|US5634820 *||Mar 11, 1994||Jun 3, 1997||Lights Of America, Inc.||Fluorescent light adaptor module|
|US5686799 *||Aug 8, 1996||Nov 11, 1997||Pacific Scientific Company||Ballast circuit for compact fluorescent lamp|
|US5691606 *||Sep 30, 1996||Nov 25, 1997||Pacific Scientific Company||Ballast circuit for fluorescent lamp|
|US5720546 *||Apr 26, 1996||Feb 24, 1998||The Whitaker Corp||Integrated ballast and lamp connector|
|US5798617 *||Dec 18, 1996||Aug 25, 1998||Pacific Scientific Company||Magnetic feedback ballast circuit for fluorescent lamp|
|US5821699 *||Jun 6, 1995||Oct 13, 1998||Pacific Scientific||Ballast circuit for fluorescent lamps|
|US5866993 *||Nov 14, 1996||Feb 2, 1999||Pacific Scientific Company||Three-way dimming ballast circuit with passive power factor correction|
|US5925986 *||May 9, 1996||Jul 20, 1999||Pacific Scientific Company||Method and apparatus for controlling power delivered to a fluorescent lamp|
|US5955841 *||Aug 1, 1997||Sep 21, 1999||Pacific Scientific Company||Ballast circuit for fluorescent lamp|
|US5982111 *||Jun 11, 1997||Nov 9, 1999||Pacific Scientific Company||Fluorescent lamp ballast having a resonant output stage using a split resonating inductor|
|US5997354 *||Jul 13, 1998||Dec 7, 1999||General Electric Company||Plastic housing and base construction especially for compact fluorescent lamps and electronic operating units thereof|
|US6037722 *||Jul 25, 1997||Mar 14, 2000||Pacific Scientific||Dimmable ballast apparatus and method for controlling power delivered to a fluorescent lamp|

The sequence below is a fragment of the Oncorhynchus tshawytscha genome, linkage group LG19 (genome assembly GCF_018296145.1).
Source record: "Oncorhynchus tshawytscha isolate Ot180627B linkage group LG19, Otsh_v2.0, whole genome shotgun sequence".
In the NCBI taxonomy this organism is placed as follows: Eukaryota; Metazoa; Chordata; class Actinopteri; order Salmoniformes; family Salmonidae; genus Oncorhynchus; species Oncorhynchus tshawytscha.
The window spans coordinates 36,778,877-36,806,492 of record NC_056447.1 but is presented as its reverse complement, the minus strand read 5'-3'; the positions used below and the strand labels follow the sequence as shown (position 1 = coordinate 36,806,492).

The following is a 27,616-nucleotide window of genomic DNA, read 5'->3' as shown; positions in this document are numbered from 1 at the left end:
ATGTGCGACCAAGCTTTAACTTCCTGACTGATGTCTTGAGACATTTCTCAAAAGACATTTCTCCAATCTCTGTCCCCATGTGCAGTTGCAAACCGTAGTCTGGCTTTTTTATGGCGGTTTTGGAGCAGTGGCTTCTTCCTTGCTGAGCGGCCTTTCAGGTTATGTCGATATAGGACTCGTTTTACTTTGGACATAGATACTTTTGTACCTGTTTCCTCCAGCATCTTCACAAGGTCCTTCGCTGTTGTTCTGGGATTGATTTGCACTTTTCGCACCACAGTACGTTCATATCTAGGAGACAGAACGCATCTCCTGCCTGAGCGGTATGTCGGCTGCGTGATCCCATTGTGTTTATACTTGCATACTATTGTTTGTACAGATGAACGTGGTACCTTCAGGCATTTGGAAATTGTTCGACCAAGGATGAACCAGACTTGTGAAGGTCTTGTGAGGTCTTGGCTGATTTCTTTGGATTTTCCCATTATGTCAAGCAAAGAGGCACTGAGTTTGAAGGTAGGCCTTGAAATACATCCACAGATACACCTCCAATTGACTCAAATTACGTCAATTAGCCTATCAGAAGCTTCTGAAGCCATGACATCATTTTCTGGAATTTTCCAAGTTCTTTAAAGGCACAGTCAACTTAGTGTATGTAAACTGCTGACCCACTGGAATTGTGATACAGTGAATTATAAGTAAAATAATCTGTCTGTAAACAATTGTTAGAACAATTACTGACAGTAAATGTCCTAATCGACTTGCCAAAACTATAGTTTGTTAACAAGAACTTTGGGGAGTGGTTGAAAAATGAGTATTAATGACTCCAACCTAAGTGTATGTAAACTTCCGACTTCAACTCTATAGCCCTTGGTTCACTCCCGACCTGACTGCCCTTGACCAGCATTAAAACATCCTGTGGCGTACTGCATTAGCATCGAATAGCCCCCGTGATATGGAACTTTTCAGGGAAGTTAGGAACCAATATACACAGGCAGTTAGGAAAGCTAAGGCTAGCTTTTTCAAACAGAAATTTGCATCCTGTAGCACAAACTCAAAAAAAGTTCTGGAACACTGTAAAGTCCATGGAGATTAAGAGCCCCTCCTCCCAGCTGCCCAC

|US6580203 *||Jul 5, 2000||Jun 17, 2003||Koninklijke Philips Electronics N.V.||Low-pressure gas discharge lamp having adapter including contact element provided with barbed hook|
|US7101229 *||Jul 1, 2005||Sep 5, 2006||Leviton Manufacturing Co., Inc.||Adapter for mogul base open fixture lamps|
|US7125159||Apr 20, 2004||Oct 24, 2006||Sea Gull Lighting Products, Inc.||Non-defeatable fluorescent adapter for incandescent fixture|
|US7462052 *||Jan 19, 2007||Dec 9, 2008||Karton Richard L||Lamp and socket assembly which prevents installation of an incandescent lamp|
|US7597575||Sep 12, 2006||Oct 6, 2009||Leviton Manufacturing Co., Inc.||Fluorescent lampholder|
|US7794282||Jun 9, 2009||Sep 14, 2010||John Edward Barger||Lamp socket adapter/converter|
|US7862357||Sep 28, 2009||Jan 4, 2011||Leviton Manufacturing Co., Inc.||Fluorescent lampholder|
|US8038458||Sep 8, 2010||Oct 18, 2011||Leviton Manufacturing Co., Inc.||Fluorescent lampholder|
|US8113684||Jul 15, 2008||Feb 14, 2012||Leviton Manufacturing Co., Inc.||Fluorescent lamp support|
|US8123540||Jan 27, 2011||Feb 28, 2012||Leviton Manufacturing Co., Inc.||Lamp socket having a rotor assembly|
|US8333602||Jan 6, 2011||Dec 18, 2012||Leviton Manufacturing Co., Inc.||Lamp socket having a rotor|
|US8721127 *||Apr 27, 2010||May 13, 2014||Randal D. Walton||Lighting apparatus with reflector rotatably coupled to an adapter|
|US20050231951 *||Apr 20, 2004||Oct 20, 2005||Hirsch Michael E||Non-defeatable fluorescent adapter for incandescent fixture|
|US20060019544 *||Jul 1, 2005||Jan 26, 2006||Anthony Tufano||Adapter for mogul base open fixture lamps|
|US20060170323 *||Jan 10, 2006||Aug 3, 2006||Hirsch Michael E||Fluorescent lamp|
|US20100207540 *||Apr 27, 2010||Aug 19, 2010||Walton Randal D||Lighting apparatus|
|EP0368874A1 *||May 20, 1988||May 23, 1990||LIM, Kenneth S.||Fluorescent reflector lamp assembly|
|WO1990007208A1 *||Dec 13, 1989||Jun 28, 1990||Combinova Ab||Adapter for a compact discharge lamp|
|WO1990007209A1 *||Dec 13, 1989||Jun 28, 1990||Combinova Ab||Adapter for a compact discharge lamp in a lamp fitting|
|U.S. Classification||315/56, 313/318.04, 439/236, 315/58, 336/96, 315/71|
|International Classification||H01J7/44, F21V19/00|
|Cooperative Classification||F21W2121/00, F21V19/0095|
|Jan 28, 1991||FPAY||Fee payment|
Year of fee payment: 4
|Jan 30, 1995||FPAY||Fee payment|
Year of fee payment: 8
|Feb 16, 1999||REMI||Maintenance fee reminder mailed|
|Apr 12, 1999||SULP||Surcharge for late payment|
|Apr 12, 1999||FPAY||Fee payment|
Year of fee payment: 12